24. The respondent was posted to Kashmir, at the time when that state bristled with terrorism. The husband as a senior officer of CRPF was expected to shoulder his official responsibilities. In this context the wife’s letters to his seniors telling them that he had an inclination towards a Kashmiri family, leading to inquiries and his transfer to Assam, caused him serious trouble and embarrassment. It could be reasonably assumed that it affected his standing in the eyes of his staff and colleagues, and this bound to cause him humiliation and anguish, as there was no truth in the complaint.

Beside this the document KA-1 given by appellant in police station that “she will not fight” is the admission of the appellant of her conduct.

25. While appreciating the evidence in such matters the Supreme Court in Deb Narayan Halder vs. Anushree Halder (2003) SCC 3174 has held that the court should rely on evidence, which is contemporaneous. The court observed-

“In cases where there is a dispute between husband and wife it is very difficult to unravel the true reason for the dispute. After separation when the relationship turns sour, all sorts of allegations and counter allegations are made against each other. Evidence of contemporaneous nature therefore plays an important role in such cases as it may reveal the thinking and attitude of the parties towards each other at the relevant time. Such evidence is usually found in the form of letters written by the parties to each other or to their friends and relatives or recorded in any other document of contemporaneous nature. If really the respondent was subjected to cruelty and harassment in the manner alleged by her, we have no doubt she would have written about such treatment to her friends and relatives with whom she may have corresponded.”
26. In this case the contemporaneous evidence on record is thus important to ascertain the conduct of the appellant towards the husband. The false complaints leading to enquiries, transfers, face loss in front of seniors and staff and subordinates, clearly show that this behavior of the appellant had lowered the husband’s reputation and professional standing. There was absence of trust, faith and respect for respondent. In the case of G.V.N. Kameswara Rao vs. G. Jabilli (2002) 2 SSC 296 the Supreme Court had taken into consideration false police complaints as a mental cruelty as it considered that this leads to loss of reputation and standing in the society at the instance of one’s spouse in view of social status and level of education. Appellant has been persistently cruel towards her husband not only during their stay together but also during the divorce proceedings which is apparent from the fact that she had leveled the unsubstantiated charges of adultery against him. In R. Balasubramanian vs. Vijaylakshmi Balsubramanian (SMT) (1999) 7 SCC 311, the Supreme Court has held that unfounded allegation of adultery is a serious allegation amounting to cruel conduct. Here too, such elements have been established. These factors cumulatively prove cruelty on the part of the appellant, as to entitle the husband to dissolution of the marriage.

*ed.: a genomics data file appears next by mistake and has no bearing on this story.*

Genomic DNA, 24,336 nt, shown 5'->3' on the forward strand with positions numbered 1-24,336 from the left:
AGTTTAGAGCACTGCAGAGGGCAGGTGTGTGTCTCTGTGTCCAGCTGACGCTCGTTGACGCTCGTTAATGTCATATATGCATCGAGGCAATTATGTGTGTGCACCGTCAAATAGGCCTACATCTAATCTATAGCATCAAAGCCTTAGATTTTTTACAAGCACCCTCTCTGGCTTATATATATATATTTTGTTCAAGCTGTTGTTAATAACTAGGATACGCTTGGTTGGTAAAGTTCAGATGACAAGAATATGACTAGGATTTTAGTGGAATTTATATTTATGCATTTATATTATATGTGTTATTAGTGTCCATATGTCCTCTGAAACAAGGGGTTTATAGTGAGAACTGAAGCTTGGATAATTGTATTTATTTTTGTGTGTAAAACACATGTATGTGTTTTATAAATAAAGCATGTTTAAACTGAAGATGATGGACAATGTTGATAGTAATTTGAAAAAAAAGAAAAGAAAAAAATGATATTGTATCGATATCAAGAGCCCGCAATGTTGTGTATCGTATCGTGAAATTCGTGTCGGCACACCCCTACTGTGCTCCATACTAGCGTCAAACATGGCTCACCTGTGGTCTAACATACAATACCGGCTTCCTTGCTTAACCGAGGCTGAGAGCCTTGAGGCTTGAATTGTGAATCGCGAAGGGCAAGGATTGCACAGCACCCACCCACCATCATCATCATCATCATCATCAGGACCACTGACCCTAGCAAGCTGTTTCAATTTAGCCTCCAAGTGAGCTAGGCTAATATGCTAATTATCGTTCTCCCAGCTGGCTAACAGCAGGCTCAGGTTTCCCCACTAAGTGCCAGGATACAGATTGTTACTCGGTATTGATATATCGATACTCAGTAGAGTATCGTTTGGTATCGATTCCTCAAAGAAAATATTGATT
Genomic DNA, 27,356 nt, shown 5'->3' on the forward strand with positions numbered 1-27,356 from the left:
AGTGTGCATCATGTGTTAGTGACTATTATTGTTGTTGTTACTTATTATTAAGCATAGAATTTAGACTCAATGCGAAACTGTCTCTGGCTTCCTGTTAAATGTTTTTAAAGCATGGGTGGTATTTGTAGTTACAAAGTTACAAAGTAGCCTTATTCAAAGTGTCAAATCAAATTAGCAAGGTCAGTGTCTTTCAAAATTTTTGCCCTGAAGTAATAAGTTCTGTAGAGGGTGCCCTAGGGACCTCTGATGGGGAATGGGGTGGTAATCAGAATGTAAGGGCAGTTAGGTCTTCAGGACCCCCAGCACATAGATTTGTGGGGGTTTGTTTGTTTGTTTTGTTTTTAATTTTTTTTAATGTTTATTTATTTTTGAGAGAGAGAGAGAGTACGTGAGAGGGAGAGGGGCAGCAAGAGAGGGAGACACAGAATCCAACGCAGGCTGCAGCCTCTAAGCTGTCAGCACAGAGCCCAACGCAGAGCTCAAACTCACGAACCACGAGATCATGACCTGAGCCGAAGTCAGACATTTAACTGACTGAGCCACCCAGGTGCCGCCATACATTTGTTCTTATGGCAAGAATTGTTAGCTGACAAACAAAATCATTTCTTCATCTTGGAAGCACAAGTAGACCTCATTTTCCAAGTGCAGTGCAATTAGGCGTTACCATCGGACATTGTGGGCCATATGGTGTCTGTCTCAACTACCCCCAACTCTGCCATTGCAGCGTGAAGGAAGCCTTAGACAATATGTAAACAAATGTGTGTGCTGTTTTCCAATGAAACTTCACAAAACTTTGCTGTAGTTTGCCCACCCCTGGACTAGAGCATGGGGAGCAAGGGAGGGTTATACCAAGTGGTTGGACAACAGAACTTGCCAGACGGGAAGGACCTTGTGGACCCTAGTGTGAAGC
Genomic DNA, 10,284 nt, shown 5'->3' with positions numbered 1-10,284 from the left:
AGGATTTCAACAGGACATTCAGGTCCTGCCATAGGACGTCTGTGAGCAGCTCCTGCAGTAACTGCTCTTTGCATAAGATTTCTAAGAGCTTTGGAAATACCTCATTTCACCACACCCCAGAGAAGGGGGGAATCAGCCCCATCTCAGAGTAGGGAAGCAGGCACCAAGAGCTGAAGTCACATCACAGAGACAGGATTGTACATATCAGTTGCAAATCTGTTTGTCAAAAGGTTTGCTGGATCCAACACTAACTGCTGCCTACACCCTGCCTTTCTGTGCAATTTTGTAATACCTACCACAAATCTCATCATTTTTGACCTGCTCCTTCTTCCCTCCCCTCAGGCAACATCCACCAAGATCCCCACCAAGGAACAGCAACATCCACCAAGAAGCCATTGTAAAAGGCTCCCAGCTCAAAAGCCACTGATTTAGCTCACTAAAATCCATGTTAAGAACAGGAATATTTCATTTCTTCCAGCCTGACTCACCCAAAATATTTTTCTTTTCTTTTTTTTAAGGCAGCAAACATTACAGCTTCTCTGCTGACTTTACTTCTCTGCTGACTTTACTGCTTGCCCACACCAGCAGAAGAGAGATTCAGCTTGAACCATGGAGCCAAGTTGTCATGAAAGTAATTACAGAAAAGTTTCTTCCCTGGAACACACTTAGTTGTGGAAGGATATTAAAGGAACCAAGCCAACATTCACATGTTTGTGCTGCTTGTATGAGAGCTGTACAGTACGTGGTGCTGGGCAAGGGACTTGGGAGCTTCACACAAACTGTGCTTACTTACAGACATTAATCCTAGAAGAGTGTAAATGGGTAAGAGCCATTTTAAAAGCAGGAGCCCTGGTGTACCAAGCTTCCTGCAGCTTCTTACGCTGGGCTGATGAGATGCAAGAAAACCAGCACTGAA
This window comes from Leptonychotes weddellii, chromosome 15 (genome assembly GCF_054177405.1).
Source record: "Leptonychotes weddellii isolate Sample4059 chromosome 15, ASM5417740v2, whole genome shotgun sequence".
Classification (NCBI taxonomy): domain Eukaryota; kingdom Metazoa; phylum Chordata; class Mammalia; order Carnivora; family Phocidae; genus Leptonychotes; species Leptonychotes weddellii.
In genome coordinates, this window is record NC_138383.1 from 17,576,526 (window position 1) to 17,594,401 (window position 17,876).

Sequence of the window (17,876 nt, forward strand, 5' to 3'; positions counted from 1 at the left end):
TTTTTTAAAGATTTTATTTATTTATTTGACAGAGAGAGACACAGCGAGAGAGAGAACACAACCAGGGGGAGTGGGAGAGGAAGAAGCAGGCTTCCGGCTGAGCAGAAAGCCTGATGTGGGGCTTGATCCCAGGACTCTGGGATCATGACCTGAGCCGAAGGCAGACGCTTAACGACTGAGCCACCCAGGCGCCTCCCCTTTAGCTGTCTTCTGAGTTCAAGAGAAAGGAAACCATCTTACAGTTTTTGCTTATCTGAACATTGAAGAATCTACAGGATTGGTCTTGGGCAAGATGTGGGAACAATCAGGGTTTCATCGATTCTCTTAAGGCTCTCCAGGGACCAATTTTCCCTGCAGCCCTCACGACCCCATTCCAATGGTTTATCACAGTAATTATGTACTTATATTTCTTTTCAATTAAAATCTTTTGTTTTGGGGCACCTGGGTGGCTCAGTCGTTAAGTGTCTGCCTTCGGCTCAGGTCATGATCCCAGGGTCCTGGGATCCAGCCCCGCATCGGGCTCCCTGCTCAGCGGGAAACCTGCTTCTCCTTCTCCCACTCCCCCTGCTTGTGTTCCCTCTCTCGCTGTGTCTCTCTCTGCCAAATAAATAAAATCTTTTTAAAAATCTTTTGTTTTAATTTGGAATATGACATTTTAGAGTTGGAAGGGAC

27. For the foregoing reasons, this court finds no merit in this appeal; it is dismissed along with the pending applications with no orders as to cost.